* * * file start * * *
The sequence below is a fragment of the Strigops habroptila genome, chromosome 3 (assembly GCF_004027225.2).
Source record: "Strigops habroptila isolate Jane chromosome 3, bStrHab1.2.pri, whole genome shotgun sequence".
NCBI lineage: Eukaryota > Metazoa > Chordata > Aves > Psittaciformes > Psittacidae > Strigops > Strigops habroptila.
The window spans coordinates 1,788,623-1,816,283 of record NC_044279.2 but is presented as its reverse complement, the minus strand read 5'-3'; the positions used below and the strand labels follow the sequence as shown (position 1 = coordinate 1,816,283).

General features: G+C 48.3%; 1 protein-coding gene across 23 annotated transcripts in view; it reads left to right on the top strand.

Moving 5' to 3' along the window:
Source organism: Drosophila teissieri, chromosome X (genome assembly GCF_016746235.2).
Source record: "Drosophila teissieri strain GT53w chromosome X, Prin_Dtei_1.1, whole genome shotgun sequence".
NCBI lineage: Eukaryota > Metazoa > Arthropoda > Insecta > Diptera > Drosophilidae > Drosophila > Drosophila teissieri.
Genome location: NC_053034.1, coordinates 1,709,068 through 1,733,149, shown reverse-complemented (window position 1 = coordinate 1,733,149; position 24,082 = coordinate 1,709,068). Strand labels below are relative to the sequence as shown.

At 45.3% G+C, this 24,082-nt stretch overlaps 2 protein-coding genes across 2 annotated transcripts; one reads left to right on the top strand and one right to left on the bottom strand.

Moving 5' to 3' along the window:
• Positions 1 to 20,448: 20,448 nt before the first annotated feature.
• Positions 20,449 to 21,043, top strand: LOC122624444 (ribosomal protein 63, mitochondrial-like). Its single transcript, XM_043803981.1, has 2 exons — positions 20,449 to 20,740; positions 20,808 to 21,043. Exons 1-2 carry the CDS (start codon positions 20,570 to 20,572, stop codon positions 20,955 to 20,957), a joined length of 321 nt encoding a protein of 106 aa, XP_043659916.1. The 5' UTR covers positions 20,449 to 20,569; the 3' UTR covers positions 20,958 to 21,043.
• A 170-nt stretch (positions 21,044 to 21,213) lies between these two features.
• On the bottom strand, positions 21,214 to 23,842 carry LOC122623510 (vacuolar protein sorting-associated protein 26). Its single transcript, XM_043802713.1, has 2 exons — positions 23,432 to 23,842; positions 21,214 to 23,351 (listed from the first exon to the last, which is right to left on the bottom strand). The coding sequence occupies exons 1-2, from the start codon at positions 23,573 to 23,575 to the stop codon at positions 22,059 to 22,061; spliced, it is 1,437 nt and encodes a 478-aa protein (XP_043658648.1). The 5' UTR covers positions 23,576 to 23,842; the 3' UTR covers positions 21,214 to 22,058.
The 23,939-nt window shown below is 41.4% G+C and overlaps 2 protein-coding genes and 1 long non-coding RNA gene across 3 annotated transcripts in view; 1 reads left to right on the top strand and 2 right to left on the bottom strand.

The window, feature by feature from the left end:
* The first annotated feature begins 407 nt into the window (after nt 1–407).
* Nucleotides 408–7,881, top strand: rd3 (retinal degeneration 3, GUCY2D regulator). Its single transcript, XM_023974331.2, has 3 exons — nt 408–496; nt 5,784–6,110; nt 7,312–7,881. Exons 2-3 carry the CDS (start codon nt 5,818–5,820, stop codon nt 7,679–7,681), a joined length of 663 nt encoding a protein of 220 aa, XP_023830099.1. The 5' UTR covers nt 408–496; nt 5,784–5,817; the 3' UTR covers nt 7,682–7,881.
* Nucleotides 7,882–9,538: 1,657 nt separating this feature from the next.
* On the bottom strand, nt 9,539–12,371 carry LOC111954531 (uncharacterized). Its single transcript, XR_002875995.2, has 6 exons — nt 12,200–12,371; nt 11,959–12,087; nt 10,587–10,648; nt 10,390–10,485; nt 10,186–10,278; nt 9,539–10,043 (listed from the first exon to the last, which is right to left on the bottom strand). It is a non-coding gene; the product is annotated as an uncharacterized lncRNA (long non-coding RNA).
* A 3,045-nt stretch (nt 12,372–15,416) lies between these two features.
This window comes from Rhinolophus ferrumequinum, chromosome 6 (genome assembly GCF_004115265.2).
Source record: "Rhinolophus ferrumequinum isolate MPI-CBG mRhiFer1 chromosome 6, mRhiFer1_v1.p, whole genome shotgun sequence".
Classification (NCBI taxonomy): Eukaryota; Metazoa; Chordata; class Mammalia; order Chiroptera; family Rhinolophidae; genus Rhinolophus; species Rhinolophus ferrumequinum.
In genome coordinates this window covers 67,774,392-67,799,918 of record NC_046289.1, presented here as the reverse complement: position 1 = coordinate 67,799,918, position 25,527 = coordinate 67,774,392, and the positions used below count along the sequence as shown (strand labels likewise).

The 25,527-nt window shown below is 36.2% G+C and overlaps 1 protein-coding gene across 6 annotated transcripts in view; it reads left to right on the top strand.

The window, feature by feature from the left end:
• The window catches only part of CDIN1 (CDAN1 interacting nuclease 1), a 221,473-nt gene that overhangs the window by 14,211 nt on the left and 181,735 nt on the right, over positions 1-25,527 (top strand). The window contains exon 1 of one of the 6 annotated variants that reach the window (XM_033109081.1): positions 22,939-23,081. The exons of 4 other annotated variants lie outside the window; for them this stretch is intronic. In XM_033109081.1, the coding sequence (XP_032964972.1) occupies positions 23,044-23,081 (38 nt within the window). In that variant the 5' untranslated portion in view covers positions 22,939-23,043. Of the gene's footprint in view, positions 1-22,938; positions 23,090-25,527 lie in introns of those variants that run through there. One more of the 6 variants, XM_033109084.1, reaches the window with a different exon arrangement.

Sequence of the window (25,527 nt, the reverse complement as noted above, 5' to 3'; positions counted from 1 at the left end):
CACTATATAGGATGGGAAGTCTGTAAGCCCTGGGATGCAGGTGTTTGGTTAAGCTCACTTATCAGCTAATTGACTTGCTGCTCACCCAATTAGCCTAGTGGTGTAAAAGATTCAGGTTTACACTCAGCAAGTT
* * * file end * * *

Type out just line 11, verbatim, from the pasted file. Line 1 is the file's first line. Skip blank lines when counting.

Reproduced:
At 45.3% G+C, this 24,082-nt stretch overlaps 2 protein-coding genes across 2 annotated transcripts; one reads left to right on the top strand and one right to left on the bottom strand.